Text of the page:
In this paper, we present low-power reconfigurable adaptive equalizers derived via dynamic algorithm transforms (DAT's). The principle behind DAT is that conventional signal processing systems are designed for the worst case and are not energy-optimum on average. Therefore, significant energy savings can be achieved by optimally reconfiguring the hardware in these situations. Practical reconfiguration strategies for adaptive filters are presented. These strategies are derived as a solution to an optimization problem. The optimization problem has energy as the objective function and a constraint on the algorithm performance (specifically the SNR). The DAT-based adaptive filter is employed as an equalizer for a 51.84 Mb/s very-high-speed digital subscriber loop (VDSL) over 24-pair BKMA cable. The channel nonstationarities are due to variations in cable length and number of far-end crosstalk (FEXT) interferers. For this application, the traditional design is based on 1 kft cable length and 11 FEXT interferers. It was found that up to 81% energy savings can be achieved when cable length varies from 1-0.1 kft and the number of FEXT interferers varies from 11 to 4. On the average, 53% energy savings are achieved as compared with the conventional worst-case design.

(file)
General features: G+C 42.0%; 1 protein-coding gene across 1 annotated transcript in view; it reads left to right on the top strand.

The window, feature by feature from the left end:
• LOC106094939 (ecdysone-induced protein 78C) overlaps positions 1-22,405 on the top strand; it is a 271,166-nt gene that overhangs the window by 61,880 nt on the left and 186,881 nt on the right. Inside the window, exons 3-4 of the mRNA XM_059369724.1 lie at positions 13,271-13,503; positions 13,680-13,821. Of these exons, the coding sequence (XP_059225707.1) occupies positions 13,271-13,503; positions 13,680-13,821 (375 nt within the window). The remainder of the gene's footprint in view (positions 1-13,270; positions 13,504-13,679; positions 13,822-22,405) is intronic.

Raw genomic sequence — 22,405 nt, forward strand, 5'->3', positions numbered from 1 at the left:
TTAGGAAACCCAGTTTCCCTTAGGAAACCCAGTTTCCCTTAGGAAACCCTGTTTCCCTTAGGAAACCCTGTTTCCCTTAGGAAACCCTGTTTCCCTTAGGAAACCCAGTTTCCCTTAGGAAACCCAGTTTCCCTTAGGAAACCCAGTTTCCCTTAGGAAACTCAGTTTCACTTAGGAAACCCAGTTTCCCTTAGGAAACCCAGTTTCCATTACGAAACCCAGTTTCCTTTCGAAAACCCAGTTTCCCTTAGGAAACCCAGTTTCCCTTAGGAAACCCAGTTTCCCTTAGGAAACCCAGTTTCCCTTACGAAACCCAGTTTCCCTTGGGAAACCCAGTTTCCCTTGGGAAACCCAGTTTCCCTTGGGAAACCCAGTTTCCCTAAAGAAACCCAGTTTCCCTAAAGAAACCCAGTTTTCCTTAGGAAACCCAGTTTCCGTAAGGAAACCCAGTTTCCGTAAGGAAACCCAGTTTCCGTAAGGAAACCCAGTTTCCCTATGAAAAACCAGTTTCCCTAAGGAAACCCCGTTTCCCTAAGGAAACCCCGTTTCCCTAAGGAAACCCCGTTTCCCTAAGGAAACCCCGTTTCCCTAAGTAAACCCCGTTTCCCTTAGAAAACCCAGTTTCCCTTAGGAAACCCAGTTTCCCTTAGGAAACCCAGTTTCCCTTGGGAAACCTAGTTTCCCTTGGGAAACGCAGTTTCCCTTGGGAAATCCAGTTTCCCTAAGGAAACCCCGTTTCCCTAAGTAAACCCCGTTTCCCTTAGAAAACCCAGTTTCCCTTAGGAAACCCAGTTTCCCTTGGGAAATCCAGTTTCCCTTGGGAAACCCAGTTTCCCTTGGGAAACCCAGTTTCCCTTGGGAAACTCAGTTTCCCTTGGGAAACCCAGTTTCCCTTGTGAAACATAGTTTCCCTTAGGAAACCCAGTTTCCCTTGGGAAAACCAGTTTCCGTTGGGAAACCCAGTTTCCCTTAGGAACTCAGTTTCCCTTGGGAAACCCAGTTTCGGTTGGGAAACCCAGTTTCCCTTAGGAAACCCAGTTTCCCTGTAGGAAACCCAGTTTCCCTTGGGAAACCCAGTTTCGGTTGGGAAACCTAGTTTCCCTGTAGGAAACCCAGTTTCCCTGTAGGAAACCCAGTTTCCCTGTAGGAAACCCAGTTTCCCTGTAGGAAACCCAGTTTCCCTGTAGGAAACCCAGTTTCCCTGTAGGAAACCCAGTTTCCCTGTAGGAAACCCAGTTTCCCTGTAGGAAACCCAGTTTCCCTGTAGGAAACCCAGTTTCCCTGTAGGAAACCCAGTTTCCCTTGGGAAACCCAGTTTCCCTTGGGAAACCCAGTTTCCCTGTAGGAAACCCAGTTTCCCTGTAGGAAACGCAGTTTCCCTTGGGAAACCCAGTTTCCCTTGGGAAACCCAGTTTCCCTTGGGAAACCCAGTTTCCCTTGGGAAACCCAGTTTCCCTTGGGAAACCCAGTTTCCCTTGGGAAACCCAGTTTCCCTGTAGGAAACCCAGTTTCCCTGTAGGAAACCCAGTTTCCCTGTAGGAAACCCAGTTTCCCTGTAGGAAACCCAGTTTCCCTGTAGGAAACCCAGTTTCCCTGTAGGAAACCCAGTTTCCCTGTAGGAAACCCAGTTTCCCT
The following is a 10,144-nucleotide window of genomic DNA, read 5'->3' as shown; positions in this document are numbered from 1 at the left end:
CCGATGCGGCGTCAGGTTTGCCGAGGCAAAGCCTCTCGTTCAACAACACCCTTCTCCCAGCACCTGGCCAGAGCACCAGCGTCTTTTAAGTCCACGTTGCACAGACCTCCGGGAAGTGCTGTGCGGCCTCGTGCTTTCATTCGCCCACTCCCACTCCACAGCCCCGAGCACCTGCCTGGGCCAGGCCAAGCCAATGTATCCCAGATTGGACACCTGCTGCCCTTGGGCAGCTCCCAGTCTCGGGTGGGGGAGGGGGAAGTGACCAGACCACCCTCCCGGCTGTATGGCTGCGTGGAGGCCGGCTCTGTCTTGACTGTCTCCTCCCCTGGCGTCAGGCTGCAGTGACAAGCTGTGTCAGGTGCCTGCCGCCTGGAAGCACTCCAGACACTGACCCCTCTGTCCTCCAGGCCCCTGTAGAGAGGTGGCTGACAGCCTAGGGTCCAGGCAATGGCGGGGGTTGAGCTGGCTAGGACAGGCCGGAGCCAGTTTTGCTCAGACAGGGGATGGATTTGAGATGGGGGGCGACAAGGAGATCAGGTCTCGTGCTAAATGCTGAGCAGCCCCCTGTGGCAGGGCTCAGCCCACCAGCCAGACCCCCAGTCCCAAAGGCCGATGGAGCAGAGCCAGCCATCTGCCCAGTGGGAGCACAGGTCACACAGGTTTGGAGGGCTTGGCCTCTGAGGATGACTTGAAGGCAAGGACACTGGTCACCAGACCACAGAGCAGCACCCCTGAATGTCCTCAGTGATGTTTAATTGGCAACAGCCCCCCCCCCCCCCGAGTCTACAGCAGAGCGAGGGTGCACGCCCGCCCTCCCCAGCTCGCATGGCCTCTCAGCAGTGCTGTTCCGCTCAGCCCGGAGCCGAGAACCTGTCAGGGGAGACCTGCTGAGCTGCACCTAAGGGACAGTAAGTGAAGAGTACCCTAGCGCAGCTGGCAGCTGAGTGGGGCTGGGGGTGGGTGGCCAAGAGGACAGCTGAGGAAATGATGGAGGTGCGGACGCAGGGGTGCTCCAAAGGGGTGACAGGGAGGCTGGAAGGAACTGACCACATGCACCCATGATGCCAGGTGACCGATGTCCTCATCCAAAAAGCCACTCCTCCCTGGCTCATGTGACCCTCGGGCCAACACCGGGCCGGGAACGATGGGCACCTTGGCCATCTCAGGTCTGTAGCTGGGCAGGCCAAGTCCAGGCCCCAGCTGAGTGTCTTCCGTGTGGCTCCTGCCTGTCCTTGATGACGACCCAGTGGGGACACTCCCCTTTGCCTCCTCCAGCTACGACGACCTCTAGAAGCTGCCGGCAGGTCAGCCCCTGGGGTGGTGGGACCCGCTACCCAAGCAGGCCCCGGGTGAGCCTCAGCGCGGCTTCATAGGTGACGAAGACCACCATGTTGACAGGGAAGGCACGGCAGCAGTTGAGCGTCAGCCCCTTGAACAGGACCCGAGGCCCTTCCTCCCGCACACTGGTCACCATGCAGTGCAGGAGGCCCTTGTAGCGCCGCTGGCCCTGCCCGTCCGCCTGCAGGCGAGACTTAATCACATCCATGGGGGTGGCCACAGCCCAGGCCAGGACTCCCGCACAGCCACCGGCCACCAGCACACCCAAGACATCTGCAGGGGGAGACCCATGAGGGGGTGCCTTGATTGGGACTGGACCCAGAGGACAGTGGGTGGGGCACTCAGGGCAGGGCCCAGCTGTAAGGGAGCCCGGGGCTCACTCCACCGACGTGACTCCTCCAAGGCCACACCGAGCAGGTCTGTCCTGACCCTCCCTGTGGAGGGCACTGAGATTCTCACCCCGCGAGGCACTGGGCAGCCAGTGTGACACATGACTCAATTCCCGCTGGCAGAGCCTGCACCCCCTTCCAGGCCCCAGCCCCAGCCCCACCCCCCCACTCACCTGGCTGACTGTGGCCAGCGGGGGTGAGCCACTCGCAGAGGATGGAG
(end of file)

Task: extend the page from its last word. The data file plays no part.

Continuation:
ASJC Scopus subject areas
- Signal Processing
- Electrical and Electronic Engineering